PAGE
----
Sashimi had three elements. Clam marinated with ponzu and smoked aubergine and served with seaweed was good, but personally I find there is a limit to how exciting a clam can taste. Much better to me was shimaji (striped jack) with ginger wasabi, the fish having lovely flavour whilst the ginger wasabi was a revelation. Even better was white shrimp marinated with balsamic vinegar, which had dazzling flavour (18/20 average). Next was a simple dish of eel grilled over charcoal with wasabi and Japanese pepper that had a citrus hint. The quality of this eel was extraordinary, coming in this case from a large 3.3lb eel, perfectly cooked, the eel retaining the smoky hint from the charcoal grill, the freshly grated wasabi creamy and spicy, the pepper just lifting the flavour. This was the best eel I have tasted (20/20).
Next was wagyu beef from Saga prefecture in Kyushu (A3 grade) with red and green peppers from Kyoto and sandia pepper, with ultra-thin discs of potato. The beef was lovely, not from one of the most highly marbled grades, and I have found that I often prefer the more moderately marbled Japanese wagyu, as the ultra-marbled ones can be so buttery that it is easy to forget that you are eating beef. The discs of potato were a nice touch, extremely delicate, while the mild peppers were again of very high quality (19/20). At this point rice and pickles appeared, always signifying the end of the savoury stage of a kaiseki meal. Often in Japan you just get a bowl of plain rice, but here the rice was served with delicate crab from Hokkaido to make it more interesting.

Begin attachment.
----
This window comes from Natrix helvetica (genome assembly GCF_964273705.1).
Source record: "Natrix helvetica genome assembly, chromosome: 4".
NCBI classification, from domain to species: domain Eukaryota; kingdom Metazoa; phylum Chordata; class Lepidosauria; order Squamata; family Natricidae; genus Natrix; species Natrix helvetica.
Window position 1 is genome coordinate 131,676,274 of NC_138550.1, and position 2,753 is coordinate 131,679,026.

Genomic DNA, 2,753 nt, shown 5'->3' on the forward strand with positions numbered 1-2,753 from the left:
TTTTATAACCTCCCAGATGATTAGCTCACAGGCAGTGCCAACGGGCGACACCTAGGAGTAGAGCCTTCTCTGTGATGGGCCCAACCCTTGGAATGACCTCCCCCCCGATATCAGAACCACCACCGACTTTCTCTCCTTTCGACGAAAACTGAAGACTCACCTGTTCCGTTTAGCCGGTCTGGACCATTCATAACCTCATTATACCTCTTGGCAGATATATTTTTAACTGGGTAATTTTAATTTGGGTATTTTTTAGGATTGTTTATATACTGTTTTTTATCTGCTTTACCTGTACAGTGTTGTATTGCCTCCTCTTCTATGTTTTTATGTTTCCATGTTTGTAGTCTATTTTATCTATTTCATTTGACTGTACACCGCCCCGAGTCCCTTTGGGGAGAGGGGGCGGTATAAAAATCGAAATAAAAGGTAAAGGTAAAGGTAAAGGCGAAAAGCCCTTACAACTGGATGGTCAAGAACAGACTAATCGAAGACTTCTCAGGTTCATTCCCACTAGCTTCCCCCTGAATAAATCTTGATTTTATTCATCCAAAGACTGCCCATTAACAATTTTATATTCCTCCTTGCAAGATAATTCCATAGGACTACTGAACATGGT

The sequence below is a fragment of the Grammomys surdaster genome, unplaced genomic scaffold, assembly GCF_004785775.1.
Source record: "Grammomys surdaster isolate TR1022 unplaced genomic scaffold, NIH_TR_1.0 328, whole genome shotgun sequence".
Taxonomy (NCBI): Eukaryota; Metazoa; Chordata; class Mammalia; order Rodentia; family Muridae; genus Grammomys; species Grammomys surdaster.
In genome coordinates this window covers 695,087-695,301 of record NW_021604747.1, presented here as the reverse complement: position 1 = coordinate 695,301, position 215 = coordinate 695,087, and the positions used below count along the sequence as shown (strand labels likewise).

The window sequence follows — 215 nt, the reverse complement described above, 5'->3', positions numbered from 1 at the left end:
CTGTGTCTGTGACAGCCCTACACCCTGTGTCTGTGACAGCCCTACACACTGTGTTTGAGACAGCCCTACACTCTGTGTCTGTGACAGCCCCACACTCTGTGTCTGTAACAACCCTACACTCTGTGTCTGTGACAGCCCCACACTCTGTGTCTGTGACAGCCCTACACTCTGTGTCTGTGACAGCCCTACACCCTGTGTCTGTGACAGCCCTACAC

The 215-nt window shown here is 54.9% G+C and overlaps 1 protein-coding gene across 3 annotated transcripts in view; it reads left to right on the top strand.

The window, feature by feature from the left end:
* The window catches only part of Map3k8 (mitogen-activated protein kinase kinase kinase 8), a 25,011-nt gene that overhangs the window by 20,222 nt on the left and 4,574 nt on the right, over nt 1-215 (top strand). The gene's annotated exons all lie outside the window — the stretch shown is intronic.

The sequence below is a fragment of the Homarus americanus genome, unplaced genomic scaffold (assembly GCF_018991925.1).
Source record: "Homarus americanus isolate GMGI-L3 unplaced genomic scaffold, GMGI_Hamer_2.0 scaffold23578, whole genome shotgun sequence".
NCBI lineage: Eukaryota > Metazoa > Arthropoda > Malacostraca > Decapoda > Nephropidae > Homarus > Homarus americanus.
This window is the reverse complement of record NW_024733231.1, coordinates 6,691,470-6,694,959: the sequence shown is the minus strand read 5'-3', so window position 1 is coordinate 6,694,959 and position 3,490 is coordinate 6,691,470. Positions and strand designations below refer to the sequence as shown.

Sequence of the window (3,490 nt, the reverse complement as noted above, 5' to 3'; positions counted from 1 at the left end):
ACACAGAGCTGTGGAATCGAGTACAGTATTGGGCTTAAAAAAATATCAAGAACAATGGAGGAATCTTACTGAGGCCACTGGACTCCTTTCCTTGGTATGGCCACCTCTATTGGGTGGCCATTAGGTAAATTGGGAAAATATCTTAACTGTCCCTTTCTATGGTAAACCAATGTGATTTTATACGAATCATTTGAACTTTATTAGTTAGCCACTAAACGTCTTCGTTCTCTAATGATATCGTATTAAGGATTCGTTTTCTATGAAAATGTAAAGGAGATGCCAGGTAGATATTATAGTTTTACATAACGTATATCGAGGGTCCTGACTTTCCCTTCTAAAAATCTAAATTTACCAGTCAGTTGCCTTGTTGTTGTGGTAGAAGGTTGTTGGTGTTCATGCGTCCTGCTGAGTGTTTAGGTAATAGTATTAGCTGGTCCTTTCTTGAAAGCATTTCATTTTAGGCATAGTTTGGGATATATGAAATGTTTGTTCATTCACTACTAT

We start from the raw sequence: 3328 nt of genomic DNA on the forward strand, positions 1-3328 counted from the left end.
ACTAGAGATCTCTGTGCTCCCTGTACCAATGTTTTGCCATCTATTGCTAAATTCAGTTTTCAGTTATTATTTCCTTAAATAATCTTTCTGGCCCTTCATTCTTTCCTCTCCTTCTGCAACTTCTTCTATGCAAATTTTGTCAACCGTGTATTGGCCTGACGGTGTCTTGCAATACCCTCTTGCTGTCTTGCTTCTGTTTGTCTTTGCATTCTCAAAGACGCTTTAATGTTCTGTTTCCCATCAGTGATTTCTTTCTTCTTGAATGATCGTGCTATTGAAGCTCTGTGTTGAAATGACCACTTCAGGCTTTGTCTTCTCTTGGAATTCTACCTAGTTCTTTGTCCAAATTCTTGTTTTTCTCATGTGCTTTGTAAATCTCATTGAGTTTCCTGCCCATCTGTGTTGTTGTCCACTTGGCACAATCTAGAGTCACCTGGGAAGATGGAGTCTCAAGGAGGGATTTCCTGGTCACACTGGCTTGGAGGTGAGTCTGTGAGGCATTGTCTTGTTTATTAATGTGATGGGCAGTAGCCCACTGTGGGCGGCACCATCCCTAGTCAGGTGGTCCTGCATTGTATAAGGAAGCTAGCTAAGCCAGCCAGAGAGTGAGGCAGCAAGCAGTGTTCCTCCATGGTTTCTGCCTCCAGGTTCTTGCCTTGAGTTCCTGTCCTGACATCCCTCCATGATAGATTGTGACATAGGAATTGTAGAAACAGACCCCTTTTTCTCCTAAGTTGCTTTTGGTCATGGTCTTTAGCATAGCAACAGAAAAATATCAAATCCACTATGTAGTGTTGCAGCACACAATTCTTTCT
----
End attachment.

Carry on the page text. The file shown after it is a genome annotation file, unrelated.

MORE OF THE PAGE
There were two desserts. The first was candied Japanese peach, which had been frozen in liquid nitrogen to -196 degrees. As the peach sphere was cut open, warmed peach was poured over the frozen, giving a contrast of texture and temperature. For me the key here was not the technical trickery but the flavour of the peach, which was very good indeed, though not even the very finest Japanese peach I have eaten (18/20). Ryugin in Tokyo has become known for this dessert, which may be made using strawberry rather than peach depending in the season. This was followed by "Roppongi pudding", a sort of creme caramel made with steamed egg, coconut powder and caramel sauce. This may sound like a humble dish, but the taste was stunning, the texture of the creme caramel dazzlingly light, the caramel sauce intense, the coconut usefully imparting lightness amongst the rich flavour. This was cooking of the highest quality (20/20).
Service was a somewhat mixed affair. We encountered two waiters, one from Hong Kong and a lady from Tokyo. The waiter was pleasant but seemed to know little of the dishes beyond the bare description on the menu, whereas the Japanese waitress had a deep knowledge of the ingredients and cooking techniques used. The bill, with beer, came to HK$2,327 (£192) per person. I was not sure whether it would be possible for the kitchen here to reproduce the magic of Ryugin in Tokyo, but I need not have worried. The same blend of stunning ingredient quality, faultless technique and occasional innovation have been transported from Roppongi to Kowloon. If you are in Hong Kong I highly recommend that you try Ryugin, which really is modern Japanese cooking of the highest quality.